A new ordinance passed by the Board of Supervisors in November 2015 will bring more regulations to vacation rental properties in Coconino County. The new law is available for review on the County website under Community Development. It will go into effect on November 19, 2015, so it is not yet time to start renting your property. It is important to note that this ordinance does not alter CC&Rs or private easements. The enforcement of those is the responsibility of the property owners.
Impact of Senate Bill 1350 on Coconino County Vacation Rental Owners Association
One way to combat the effects of SB1350 is to amend your condo association’s CC&Rs. Rather than relying on town and city codes, condo associations should review and amend their rules to reflect SB1350. The new law is effective January 1st, 2017. It aims to make vacation rentals and short-term rentals illegal in the county by interfering with emergency services, federal aeronautics regulations, and other laws. Violators of the new law are subject to a class one misdemeanor.
As a homeowner, SB1350 is a big deal. Arizona’s governor has signed the law that prohibits local governments from regulating short-term vacation rentals. While the law is intended to protect residential property owners, it has already had a big impact on the zoning ordinances in Coconino County and Yavapai County. In Sedona, several county elected officials are fighting the bill in an effort to restore the rights of short-term vacation rentals.
Impact of short-term rentals on hotels
Arizona recently passed a new law requiring operators of short-term rentals to include their lodging tax license number in all of their advertisements. The new law goes into effect on August 27. In Arizona, short-term rentals are required to provide their TPT license number in all of their advertising. Until this point, Airbnb was the only online marketplace required to collect this tax. Ultimately, the impact of short-term rentals on the hospitality industry remains to be seen, but some residents believe these new laws will have a positive effect on the area.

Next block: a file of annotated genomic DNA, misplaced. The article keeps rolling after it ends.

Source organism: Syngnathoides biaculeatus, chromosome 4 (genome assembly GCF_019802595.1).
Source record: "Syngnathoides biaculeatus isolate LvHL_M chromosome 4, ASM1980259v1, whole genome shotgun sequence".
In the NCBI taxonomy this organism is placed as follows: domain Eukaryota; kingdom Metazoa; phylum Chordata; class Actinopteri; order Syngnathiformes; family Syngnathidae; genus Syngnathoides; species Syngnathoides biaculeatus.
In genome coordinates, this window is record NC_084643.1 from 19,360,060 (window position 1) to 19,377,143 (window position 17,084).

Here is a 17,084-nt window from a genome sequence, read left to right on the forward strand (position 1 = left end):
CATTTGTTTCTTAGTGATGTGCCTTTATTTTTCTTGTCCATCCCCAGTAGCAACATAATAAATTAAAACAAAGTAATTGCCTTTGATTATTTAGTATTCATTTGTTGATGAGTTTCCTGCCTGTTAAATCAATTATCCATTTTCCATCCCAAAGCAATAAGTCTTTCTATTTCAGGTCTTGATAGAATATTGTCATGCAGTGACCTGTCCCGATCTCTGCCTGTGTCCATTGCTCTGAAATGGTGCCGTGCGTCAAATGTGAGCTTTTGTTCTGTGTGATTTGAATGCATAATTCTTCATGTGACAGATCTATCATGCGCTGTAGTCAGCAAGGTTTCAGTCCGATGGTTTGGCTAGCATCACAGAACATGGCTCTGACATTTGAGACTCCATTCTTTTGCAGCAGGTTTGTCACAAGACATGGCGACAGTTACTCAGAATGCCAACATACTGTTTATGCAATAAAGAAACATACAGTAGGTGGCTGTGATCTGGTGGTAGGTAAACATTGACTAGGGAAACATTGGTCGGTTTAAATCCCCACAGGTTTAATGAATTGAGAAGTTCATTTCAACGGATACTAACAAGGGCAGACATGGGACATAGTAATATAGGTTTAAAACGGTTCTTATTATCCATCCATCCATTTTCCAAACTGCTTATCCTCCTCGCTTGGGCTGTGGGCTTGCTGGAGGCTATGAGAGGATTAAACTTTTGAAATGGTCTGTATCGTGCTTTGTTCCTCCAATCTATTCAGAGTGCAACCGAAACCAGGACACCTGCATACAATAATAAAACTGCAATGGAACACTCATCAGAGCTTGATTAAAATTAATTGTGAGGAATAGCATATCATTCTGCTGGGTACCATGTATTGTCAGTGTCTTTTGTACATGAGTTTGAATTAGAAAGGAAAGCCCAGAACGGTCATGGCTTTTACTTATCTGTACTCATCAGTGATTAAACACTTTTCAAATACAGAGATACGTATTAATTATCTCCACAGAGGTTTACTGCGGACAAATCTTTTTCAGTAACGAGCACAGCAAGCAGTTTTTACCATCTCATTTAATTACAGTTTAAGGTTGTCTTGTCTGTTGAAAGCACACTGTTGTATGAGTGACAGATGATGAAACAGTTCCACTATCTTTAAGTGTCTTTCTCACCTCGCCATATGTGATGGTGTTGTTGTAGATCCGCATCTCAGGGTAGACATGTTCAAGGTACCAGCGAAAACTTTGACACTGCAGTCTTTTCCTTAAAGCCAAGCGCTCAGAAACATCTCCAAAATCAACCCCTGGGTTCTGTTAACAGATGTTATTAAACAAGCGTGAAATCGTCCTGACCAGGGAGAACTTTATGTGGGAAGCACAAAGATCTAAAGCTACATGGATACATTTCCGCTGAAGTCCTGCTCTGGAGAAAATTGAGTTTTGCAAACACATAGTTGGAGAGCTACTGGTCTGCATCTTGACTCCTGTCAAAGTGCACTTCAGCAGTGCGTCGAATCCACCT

In addition to causing hotel rooms to become overbooked during peak times, short-term rentals can also negatively impact the neighborhood. While many short-term rentals are in the country, rural areas might have limited hotel space. These hotels can be difficult to find. In addition to causing lodging problems, short-term rentals can cause loud parties in residential areas. One recent Paradise Valley rental attracted 300 partygoers. The police intervened, shut down the party and fined the owner.
Tax revenue generated by short-term rentals
The state of Arizona has passed new laws aimed at protecting the economy and residents from inflated property values due to short-term rental operations. In fact, the state of Arizona is one of the few states to reclassify short-term rentals as commercial use. This means that they must pay taxes like other businesses, such as hotels and bed and breakfasts. But it’s not all good news. Some cities have already implemented new regulations to curb the growth of short-term rentals.
A new law in Arizona requires short-term rentals to collect and report information about property owners to the Department of Revenue. In addition to requiring owners to post property owner contact information, the new law also requires that hosts disclose their tax information to the Department of Revenue, a government agency. But the county is also pursuing an independent study of the tax revenues generated by short-term rentals in Coconino County.